Monday, April 25, 2016

The pleasure of someone else's clothes

I've always loved borrowed clothes. When I put on my sister's or my children's clothes, I feel  part of them blanketing me, encircling me with their personality. My favorite hiking fleece used to belong to a center back on Grayson High School's soccer team. He was my daughter Maggie's first real boyfriend. He was kind of a jerk, but he was handsome, a star athlete, and the new kid at school, so my daughter saw him as a challenge and dated him her senior year. Whenever  I wear Matt's Columbia fleece, I think of all the soccer matches I watched with my daughter, how she and he laughed together and fell in love for a minute, and how after they broke up, Matt still returned the coffee cup I left in his car because he knew it was my favorite. He wasn't unredeemable.

When my big sister went off to college in 1976, I used to sneak her peasant blouses out of her suitcase after she packed. It was a terrible thing to do; we had some of our worst fights about it, but we probably both understand now why I did it. Whenever I wore Kathy's clothes, I felt cool, like I was Linda Ronstadt or some groovy college girl. My thieving gesture was one of love, although I've learned better ways to express it.

I wore my grandfather's brown cardigan for a long time, too, after he died. It was the eighties and you could get away with wearing oversized sweaters and long skirts. The little alligator on the left front made me remember the times he took me with him golfing and let me drive the cart. My grandfather used to tell me stories no one else in the family would--it was the only way I knew my grandfather's brother-in-law shot himself, or that all five of his brothers were alcoholics. When I was very young, my grandfather bought me my first tennis racket and told me bedtime stories from The Odyssey. It hit me hard when he died. When he died, I kept his sweater and made it part of my wardrobe for a really long time. Papaw used to remind me of Ed MacMurray on My Three Sons. He was a good man with a good sweater, and  wearing it, I felt like a better person. .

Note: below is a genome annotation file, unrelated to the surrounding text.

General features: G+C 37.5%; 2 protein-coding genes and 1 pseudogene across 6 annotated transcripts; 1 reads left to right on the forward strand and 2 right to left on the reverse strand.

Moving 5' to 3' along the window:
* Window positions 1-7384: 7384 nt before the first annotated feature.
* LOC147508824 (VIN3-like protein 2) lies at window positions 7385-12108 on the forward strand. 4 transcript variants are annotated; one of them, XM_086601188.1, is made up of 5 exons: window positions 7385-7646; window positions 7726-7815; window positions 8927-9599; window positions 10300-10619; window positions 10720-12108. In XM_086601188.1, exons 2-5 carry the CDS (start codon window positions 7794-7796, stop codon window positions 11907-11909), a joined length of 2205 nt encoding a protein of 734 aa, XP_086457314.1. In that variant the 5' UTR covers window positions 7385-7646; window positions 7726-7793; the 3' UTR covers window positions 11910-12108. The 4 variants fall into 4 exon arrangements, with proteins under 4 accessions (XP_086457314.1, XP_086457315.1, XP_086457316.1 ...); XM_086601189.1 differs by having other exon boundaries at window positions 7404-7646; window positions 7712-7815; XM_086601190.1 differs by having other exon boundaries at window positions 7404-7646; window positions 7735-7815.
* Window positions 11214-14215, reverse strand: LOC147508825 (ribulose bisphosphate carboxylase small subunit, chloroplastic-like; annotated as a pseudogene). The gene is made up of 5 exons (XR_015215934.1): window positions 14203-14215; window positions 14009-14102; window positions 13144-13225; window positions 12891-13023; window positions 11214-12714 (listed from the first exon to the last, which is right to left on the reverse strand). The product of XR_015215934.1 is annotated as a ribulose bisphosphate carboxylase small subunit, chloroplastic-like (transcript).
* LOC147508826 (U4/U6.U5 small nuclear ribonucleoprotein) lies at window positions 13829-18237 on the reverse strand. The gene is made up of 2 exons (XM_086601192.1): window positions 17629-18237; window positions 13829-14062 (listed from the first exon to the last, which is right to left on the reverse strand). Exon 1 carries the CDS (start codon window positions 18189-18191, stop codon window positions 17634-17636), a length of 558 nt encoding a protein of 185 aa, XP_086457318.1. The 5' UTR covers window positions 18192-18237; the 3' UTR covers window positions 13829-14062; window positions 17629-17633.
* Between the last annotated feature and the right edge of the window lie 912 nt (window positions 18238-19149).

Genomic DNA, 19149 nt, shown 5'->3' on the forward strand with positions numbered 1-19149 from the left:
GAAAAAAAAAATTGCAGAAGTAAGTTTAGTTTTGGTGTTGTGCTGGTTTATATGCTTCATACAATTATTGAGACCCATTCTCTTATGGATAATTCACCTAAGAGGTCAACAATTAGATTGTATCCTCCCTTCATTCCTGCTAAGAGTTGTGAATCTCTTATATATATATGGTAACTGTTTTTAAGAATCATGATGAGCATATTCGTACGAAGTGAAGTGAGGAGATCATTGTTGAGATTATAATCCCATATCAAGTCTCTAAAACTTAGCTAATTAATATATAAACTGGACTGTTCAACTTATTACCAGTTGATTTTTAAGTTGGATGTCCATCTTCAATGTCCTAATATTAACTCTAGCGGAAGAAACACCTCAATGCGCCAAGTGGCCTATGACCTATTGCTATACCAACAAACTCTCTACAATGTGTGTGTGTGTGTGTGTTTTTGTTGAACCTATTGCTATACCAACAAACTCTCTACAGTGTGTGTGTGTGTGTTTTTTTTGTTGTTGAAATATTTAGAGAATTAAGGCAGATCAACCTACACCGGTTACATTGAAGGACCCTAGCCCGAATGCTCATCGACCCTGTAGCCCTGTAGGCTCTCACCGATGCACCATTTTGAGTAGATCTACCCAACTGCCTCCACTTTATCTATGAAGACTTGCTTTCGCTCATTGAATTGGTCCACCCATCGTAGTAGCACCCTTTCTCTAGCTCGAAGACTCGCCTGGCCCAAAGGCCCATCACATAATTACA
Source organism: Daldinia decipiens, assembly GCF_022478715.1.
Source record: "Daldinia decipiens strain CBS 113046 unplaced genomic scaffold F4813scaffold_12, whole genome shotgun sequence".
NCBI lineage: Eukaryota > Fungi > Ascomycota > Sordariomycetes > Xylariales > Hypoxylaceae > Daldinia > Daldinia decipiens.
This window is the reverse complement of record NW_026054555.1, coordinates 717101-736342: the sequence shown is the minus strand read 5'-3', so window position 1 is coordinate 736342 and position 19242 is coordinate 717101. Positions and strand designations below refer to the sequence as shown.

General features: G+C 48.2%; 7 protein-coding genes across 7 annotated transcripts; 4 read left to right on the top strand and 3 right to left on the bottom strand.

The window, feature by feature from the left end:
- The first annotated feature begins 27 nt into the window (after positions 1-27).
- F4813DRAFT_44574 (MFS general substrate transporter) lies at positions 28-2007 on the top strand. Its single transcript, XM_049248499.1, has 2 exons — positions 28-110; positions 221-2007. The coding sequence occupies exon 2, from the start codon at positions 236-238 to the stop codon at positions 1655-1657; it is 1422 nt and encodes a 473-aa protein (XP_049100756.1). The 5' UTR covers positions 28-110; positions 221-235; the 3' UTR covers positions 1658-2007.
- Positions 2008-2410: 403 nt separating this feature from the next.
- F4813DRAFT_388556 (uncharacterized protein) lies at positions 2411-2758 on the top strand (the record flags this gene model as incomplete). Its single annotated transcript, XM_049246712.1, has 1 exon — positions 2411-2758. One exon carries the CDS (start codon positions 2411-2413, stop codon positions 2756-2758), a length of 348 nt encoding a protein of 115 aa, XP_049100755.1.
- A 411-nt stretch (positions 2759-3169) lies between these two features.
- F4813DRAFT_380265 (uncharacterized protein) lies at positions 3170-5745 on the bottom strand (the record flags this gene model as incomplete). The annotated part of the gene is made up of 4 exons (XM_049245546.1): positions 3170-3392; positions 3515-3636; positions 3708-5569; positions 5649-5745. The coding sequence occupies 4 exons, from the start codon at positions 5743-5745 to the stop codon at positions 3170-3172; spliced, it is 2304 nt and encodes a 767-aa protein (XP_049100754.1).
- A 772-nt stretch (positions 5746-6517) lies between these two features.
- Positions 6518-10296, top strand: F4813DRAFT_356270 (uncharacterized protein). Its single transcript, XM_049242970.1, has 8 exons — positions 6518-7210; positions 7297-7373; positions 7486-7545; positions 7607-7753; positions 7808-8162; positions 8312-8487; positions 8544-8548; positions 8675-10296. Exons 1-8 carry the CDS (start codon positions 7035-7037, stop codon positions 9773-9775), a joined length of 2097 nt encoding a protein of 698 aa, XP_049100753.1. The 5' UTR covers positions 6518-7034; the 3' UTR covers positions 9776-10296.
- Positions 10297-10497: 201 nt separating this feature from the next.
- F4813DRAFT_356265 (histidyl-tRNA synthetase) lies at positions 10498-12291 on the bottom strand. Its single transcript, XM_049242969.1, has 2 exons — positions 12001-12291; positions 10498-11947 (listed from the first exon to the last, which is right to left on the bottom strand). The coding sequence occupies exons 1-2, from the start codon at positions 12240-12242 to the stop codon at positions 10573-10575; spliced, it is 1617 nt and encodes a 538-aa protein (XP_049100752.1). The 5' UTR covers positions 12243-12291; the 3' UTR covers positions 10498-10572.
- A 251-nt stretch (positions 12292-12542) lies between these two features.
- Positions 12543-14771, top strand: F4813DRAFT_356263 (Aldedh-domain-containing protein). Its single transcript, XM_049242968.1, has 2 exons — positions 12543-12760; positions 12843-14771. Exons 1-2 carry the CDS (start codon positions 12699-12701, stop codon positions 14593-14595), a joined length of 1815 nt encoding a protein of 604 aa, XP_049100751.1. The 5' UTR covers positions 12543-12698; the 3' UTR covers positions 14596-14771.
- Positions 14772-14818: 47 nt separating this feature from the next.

Lily is the daughter who borrows my clothes, as long as they are gray or brown. She comes home without having packed properly, but she is a beautiful girl, I mean like model beautiful, so she can get away with drab shapeless clothing and still turn heads. Emily, though, has the most fun with borrowing, and we have a game we call "Closet." It's simple. She goes through my closet whenever she is here, and I give her whatever she picks out. I think I have only denied her one item ever, and only because it was brand new and I had not worn it yet.

There's such a symbolic pleasure in wearing other people's clothes. The wearing binds you to the original owner. It creates a circle. We used to have a routine on the street where my twins were born in Mississippi. My oldest daughter is Emily. Her clothes went to Ashley down the street, three years younger. Ashley's went to her little sister, Jessica, and Jessica's came to my twins, Maggie and Lily. Leftovers went to Goodwill, if they weren't worn out by then. I think If everyone shared clothes, maybe the world would be more united. Imagine all the people sharing all the world. Starting with maybe an old brown shapeless cardigan

Friday, April 22, 2016

Locked and loaded: My mother's shotgun

I saw her shoot a snake once, the only day I held a shotgun, even though she wanted to teach me how to use it when I was a junior in high school. The first time I noticed Mother's shotgun,  woman two blocks away had gotten murdered in her own home by a man she sometimes hired to do work around the house. That's neither here nor there, but it was terrifying as well s tragic. I knew the woman's daughter from the swimming pool, but not well.  Later Grace McPherson went to live with her aunt. Dickie McPherson had already been paralyzed a few years before in a swimming accident, and I don't know where he went.Mother took me out in the front yard and told me I should learn to shoot. I declined. I was pretty sure I would not be able to find where Mother kept the shotgun anyway in the event of a home invasion. Also, I wanted to block out Mrs. McPherson's murder.  I turned and went back into the house, which I think made Mother mad.